Global Policy Group Foresees a Difficult Fall. The House and Senate have a week bfore they leave Washington for their annual six-week August recess. Lawmakers are trying to make progress on this year’s National Defense Authorization Act (NDAA) and on appropriations legislation to fund federal programs during the upcoming fiscal year, hoping to set the stage for negotiations between the House and Senate over final legislation this fall. In terms of the spending bills, which Congress must pass by September 30 to avoid a partial government shutdown, the Senate is moving ahead on a largely bipartisan basis as appropriators consider legislation based on the spending limits set through the debt-ceiling agreement between President Biden and House Speaker McCarthy (R-CA). In contrast, House Republicans are advancing appropriations bills largely on party-line votes that would cut spending beyond the levels set in the debt-ceiling deal. As a result, lawmakers can look forward to what will likely be a contentious process this fall when the House and Senate try to reach agreement on final spending legislation—all with the risk of a government shutdown if they fail to reach a deal (or pass a stop-gap funding measure) before the new fiscal year starts on October 1. In terms of the NDAA, the annual bill authorizing defense programs that almost always passes with broad bipartisan support, the House passed its version on a largely party-line vote after adopting amendments on abortion and other issues advanced by the conservative Freedom Caucus. The Senate version of the NDAA will not include the conservative amendments added by the House, which on its own, could set the stage for a challenging and potentially contentious House-Senate conference in the fall.

The Observatory Group’s Preview of the July Federal Reserve Meeting. Investors should expect the FOMC to raise the target range for the Fed Funds rate by 25 bp next week and to provide guidance similar to May’s, noting that additional policy firming may be appropriate depending on economic developments. The outlook for another rate hike after next week will be entirely contingent on developments between the July and November meetings. Therefore, plenty of time exists before the November 1 meeting to gather more evidence of slowing to the recent core inflation reports and infer that core inflation is on a consistent deceleration path. If the evidence points to consistent deceleration, analysts expect that the FOMC will not deliver a second rate hike, which is now reflected in the median FOMC policy projections; however, there is no reason for the FOMC to say that now. At the press briefing, Chairman Powell will have the luxury to sound more optimistic about inflation, and be more expansive than the FOMC statement that will continue to say inflation remains elevated. While saying that too, Chair Powell will be able to acknowledge the recently better core CPI and PCE data and characterize it as encouraging. Still, the recent core inflation readings have not been sustained long enough for the policy statement to explicitly refer to core inflation ‘easing in recent months,’ but this is something that could be seen in the September policy statement if the data cooperate.

“Off the Record”

Appropriators in Denial of Conservative Shutdown Threat? House GOP appropriators look like they may be in for a rude awakening. The general consensus on Capitol Hill is that a government shutdown is likely at some point this fall. But appropriators say a shutdown is off the table, even as conservatives demand steep spending cuts that the Senate will never support. With a September 30 deadline looming, Speaker McCarthy acquiesced to demands to fund the government at FY2022 levels, $130 billion less than agreed to in the debt-limit compromise with the White House. Meanwhile, Senate appropriators are generally marking up their bills at levels mandated in the Fiscal Responsibility Act and have said they won’t go along with the House’s cuts. Conservatives vow not to back down, setting up a showdown in September. Although some Republicans argue they’re not threatening a shutdown, others have openly embraced the idea. And while the Speaker has vowed to get all 12 appropriations bills through the House, the Appropriations Committee might not even be able to bring two controversial bills—Labor-HHS and Commerce-Justice-Science—up for a full committee vote. Democrats are already blaming any potential shutdown on Republicans. Our take: both a continuing resolution (CR) and a government shutdown are on the table.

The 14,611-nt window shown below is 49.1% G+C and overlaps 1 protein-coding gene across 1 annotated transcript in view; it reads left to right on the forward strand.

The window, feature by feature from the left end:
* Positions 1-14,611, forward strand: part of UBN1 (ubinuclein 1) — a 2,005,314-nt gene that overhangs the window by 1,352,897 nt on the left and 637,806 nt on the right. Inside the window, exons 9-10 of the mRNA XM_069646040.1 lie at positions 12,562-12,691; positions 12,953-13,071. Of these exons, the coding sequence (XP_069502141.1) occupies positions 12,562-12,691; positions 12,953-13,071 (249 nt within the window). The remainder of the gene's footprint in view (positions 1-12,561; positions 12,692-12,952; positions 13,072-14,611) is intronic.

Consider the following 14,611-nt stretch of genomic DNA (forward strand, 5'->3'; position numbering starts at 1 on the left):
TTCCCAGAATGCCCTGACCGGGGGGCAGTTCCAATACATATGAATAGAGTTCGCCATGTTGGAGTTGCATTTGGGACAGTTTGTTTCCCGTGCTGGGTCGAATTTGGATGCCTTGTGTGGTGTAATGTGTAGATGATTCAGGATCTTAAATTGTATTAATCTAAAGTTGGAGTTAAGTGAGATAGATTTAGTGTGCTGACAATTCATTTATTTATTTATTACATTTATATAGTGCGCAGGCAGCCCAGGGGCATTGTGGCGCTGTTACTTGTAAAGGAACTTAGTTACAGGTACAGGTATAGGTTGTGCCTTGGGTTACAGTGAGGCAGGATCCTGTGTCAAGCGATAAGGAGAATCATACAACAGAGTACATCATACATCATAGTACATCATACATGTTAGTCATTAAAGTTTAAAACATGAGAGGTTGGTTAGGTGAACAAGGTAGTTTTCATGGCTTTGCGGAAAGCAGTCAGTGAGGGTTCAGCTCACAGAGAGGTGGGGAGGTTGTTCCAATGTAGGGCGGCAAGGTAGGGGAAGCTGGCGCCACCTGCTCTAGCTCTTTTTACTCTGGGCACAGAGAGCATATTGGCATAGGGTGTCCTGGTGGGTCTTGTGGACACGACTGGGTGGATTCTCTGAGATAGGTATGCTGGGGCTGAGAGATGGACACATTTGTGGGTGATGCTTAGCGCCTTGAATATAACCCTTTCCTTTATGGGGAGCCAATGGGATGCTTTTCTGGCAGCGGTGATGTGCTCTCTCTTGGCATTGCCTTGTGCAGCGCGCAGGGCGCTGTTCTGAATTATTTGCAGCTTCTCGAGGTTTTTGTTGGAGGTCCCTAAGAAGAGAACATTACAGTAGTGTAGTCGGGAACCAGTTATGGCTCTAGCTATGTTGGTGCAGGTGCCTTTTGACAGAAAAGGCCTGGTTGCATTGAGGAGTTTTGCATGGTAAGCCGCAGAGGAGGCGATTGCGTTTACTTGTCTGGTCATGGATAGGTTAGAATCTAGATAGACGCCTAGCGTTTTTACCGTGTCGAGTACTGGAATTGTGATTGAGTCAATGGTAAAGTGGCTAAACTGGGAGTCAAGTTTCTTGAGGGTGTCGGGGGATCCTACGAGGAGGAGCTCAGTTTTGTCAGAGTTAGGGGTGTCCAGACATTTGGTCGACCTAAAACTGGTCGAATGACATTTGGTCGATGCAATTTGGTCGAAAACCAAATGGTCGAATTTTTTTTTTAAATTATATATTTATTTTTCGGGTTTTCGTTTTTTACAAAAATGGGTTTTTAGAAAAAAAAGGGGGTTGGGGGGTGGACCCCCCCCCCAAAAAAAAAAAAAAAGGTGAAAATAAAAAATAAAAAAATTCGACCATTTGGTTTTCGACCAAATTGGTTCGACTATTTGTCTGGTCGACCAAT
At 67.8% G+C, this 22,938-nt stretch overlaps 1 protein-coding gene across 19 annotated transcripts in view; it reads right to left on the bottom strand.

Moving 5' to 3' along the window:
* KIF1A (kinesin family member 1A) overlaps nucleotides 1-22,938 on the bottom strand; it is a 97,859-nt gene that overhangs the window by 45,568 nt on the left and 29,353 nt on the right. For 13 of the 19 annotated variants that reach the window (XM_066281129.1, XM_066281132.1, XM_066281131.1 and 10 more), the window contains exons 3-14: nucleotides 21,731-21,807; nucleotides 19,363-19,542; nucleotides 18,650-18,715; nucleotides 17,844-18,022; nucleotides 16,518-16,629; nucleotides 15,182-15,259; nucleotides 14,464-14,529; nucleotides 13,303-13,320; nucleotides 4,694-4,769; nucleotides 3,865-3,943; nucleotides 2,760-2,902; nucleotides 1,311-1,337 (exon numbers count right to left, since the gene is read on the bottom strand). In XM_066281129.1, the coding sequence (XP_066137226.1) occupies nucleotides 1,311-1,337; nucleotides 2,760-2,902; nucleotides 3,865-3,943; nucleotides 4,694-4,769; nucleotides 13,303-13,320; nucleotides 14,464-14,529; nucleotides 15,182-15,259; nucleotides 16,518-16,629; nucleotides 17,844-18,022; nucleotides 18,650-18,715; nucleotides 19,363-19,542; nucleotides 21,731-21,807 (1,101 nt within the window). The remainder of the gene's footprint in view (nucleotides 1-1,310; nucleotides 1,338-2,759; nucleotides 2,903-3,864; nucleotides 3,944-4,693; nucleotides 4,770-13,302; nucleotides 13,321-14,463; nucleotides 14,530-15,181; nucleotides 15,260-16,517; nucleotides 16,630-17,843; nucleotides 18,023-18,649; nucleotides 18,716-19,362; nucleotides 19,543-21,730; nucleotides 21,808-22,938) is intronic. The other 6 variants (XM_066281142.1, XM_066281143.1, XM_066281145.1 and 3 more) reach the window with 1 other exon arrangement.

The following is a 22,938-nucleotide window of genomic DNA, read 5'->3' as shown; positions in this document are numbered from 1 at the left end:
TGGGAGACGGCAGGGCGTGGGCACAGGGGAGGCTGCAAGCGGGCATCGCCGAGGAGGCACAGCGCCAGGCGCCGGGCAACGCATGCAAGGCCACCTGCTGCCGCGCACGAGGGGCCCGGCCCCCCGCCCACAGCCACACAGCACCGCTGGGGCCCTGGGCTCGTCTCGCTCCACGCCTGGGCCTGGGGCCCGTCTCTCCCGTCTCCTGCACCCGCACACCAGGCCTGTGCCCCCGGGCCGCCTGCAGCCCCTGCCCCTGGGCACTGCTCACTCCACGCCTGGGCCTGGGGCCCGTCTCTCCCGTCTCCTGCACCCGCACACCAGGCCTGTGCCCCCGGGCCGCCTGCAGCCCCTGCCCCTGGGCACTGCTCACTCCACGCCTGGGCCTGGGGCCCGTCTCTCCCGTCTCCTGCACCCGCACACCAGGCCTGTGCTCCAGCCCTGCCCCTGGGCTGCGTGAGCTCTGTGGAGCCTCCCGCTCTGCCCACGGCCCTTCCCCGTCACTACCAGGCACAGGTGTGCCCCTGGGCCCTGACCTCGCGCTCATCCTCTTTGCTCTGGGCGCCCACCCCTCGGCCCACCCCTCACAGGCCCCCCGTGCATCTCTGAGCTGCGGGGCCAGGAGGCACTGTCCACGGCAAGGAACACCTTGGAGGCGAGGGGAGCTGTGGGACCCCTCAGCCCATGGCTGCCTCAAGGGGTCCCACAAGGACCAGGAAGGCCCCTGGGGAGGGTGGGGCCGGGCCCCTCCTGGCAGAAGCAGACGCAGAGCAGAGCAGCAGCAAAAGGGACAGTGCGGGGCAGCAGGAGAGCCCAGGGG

In Other Words

“I know Zelenskyy very well, and I know Putin very well, even better. And I had a good relationship, very good with both of them. I would tell Zelenskyy, no more. You got to make a deal. I would tell Putin, if you don’t make a deal, we’re going to give him a lot. We’re going to [give Ukraine] more than they ever got if we have to. I will have the deal done in one day. One day,” Former President Trump

Did You Know

Mei Xiang, a giant panda currently living at Washington’s Smithsonian National Zoo, is celebrating her 25th birthday Saturday—and it might be her last in D.C. A three-year deal to lease a pair of adult giant pandas for $500,000 per year expires December 7, meaning Mei Xiang and male panda Tian Tian would have to return to China if the deal isn’t renewed.

Almost half of U.S. voters, 47%, say they would consider voting for a third-party candidate for president next year, signaling a dissatisfaction with a potential Biden/Trump rematch.

Graphs of the Week

Global Economic Forecast Update. Global real GDP is forecasted to grow 2.6% in 2023, down from 3.3% in 2022, with further slowing to 2.4% in 2024. Economic growth is moderating under the weight of continued high inflation and monetary policy tightening. Rather than a global recession, corporations should expect a relatively subdued economic outlook. Growth is generally strongest in emerging Asian economies, and weakest in Europe and the US. Deeper dives by region can be obtained from the Washington office.